James Devine, a senior adviser to the director of the Geological Survey, who is chairman of the committee now overseeing satellite-access requests, said traditional users of the spy-satellite data in the scientific community are concerned that their needs will be marginalized in favor of security concerns. Mr. Devine said DHS has promised him that won't be the case, and also has promised to include a geological official on a new interagency executive oversight committee that will monitor the activities of the National Applications Office.

    Mr. Devine says officials who vetted requests for the scientific community also are worried about the civil-liberties implications when DHS takes over the program. "We took very seriously our mission and made sure that there was no chance of inappropriate usage of the material," Mr. Devine says. He says he hopes oversight of the new DHS program will be "rigorous," but that he doesn't know what would happen in cases of complaints about misuse.


I laugh every time I read in some article about satellite imaging capability that they can't yet positively identify a person or read a car's license plate.

Guess what? Since the 1980s these extraordinary machines — remember that they cost upwards of $1 billion apiece — have been able to read not only the headlines but the whole newpaper story from orbit.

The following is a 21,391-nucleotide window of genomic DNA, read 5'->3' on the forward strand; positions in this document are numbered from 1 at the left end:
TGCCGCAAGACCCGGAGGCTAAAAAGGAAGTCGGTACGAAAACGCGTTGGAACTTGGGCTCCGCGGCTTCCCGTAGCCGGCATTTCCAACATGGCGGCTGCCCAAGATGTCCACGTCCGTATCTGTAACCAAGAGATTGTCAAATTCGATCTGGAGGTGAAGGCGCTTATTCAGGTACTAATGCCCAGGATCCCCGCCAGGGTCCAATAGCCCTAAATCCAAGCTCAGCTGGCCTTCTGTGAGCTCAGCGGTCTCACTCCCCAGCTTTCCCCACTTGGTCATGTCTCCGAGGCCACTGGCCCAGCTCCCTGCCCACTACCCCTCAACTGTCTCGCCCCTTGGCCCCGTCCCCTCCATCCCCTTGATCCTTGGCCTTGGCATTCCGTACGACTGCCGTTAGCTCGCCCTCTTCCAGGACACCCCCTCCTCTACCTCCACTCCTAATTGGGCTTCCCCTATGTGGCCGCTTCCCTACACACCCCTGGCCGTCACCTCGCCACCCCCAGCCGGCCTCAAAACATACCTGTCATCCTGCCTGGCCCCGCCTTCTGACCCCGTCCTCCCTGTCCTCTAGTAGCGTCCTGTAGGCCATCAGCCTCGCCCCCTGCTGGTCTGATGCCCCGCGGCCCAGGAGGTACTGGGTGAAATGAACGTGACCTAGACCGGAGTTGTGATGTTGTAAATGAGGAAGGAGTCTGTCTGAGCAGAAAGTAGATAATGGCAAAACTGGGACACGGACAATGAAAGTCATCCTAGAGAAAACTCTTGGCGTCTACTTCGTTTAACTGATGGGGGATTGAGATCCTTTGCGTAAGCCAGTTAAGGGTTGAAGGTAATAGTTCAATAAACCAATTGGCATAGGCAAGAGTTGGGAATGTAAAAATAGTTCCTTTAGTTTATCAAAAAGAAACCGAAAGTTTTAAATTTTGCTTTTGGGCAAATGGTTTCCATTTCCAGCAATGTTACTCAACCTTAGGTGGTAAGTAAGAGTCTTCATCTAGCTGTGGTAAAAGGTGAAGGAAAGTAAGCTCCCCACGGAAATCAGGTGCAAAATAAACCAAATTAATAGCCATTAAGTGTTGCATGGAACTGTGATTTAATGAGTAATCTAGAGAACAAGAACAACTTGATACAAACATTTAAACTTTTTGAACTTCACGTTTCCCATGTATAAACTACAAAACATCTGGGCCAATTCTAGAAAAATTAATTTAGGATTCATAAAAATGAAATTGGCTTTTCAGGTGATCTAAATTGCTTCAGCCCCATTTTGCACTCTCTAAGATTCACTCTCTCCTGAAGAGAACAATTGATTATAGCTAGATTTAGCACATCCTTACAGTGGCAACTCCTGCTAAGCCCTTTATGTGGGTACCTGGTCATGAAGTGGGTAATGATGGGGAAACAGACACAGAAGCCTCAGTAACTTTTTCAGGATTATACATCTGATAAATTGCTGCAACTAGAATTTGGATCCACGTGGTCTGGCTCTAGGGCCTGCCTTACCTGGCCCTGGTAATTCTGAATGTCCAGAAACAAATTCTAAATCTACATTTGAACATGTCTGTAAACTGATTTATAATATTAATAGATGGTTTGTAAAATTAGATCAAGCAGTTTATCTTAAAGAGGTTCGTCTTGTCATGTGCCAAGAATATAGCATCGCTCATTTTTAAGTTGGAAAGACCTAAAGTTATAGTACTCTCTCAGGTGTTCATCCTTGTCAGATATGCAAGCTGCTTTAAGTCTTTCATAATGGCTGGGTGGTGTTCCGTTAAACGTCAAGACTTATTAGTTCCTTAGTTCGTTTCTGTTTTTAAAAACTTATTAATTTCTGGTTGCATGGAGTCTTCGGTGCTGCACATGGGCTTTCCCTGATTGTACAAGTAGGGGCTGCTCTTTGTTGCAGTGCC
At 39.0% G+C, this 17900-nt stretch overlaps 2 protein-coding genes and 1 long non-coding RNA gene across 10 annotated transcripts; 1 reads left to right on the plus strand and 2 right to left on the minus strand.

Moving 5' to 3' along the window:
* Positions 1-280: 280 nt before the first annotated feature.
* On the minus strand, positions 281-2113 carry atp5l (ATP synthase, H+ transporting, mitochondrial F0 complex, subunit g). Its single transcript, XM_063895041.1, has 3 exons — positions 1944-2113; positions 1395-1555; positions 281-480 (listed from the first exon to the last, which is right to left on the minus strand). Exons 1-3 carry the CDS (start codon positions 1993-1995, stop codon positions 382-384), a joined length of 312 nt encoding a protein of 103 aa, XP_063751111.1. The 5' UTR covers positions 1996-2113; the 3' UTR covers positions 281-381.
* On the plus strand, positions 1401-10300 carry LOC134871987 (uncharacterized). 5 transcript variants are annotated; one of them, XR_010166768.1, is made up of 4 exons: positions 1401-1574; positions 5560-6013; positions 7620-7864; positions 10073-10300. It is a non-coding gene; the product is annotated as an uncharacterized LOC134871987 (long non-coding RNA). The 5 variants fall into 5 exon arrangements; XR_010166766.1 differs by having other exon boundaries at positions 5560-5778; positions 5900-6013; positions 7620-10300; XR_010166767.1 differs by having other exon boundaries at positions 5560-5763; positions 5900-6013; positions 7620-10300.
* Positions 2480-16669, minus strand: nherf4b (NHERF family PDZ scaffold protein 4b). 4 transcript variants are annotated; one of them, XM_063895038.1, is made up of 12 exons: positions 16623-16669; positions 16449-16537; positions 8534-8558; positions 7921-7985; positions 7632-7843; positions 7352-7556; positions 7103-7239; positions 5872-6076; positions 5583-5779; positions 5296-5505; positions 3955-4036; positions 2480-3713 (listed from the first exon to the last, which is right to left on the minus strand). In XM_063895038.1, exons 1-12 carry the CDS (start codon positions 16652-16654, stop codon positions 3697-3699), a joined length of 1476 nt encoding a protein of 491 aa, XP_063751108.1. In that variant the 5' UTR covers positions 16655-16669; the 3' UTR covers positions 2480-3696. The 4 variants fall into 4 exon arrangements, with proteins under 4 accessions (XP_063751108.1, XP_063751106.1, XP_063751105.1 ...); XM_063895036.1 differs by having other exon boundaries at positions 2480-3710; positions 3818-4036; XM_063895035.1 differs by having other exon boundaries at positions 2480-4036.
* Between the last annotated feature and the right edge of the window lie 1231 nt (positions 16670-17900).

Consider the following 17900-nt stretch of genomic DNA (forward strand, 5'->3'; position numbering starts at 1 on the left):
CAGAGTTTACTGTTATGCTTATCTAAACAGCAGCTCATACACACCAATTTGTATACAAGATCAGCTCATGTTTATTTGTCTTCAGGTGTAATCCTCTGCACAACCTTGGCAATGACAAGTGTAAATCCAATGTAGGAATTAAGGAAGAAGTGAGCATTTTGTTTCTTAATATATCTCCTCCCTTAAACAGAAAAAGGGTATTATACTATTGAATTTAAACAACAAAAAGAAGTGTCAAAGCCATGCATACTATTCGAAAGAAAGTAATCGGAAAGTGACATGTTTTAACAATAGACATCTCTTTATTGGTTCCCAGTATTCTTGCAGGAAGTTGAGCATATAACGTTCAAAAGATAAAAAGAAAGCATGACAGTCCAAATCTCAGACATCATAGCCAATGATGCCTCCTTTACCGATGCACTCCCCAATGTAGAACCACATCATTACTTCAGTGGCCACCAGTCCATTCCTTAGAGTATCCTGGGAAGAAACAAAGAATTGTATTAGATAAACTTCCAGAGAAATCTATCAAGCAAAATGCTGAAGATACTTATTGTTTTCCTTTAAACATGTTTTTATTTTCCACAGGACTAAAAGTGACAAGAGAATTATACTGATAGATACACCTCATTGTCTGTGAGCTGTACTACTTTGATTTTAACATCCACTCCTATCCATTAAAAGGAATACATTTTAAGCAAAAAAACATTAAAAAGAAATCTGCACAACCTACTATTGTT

Use your imagination combined with Moore's law to get an idea of what they see (and hear) today.

September 20, 2007 at 04:01 PM | Permalink | Comments (0) | TrackBack

The King Speaks: Talking Elvis Keychain


From the website:

    Talking Elvis Keychain

    Talking keychain speaks the actual recorded voice of The King!

    It says one of 6 different phrases like "Hi, this is Elvis Presley," "Just hang loose for a minute," and others!

    Keychain is trimmed in blue flock!

    Includes replaceable button battery.


September 20, 2007 at 03:01 PM | Permalink | Comments (1) | TrackBack

BehindTheMedspeak: 'People who want to end it all have lost the necessary illusions that make life bearable' — Daphne Merkin


Her superb essay on depression and suicide appeared in the September 16, 2007 New York Times magazine, and follows.

    Darkness Invisible

    Here is the question lurking behind the recent news of Owen Wilson’s suicide bid: In a culture that encourages outing everything from incest to pedophilia, is depression the last stigma, the one remaining subject that dares not gossip its name? Does a disclosure about depression, especially from someone who seems to have it all, violate an unspoken code of silence — or, at the least, make us radically uncomfortable with its suggestion of a blithe public face masking a troubled inner life?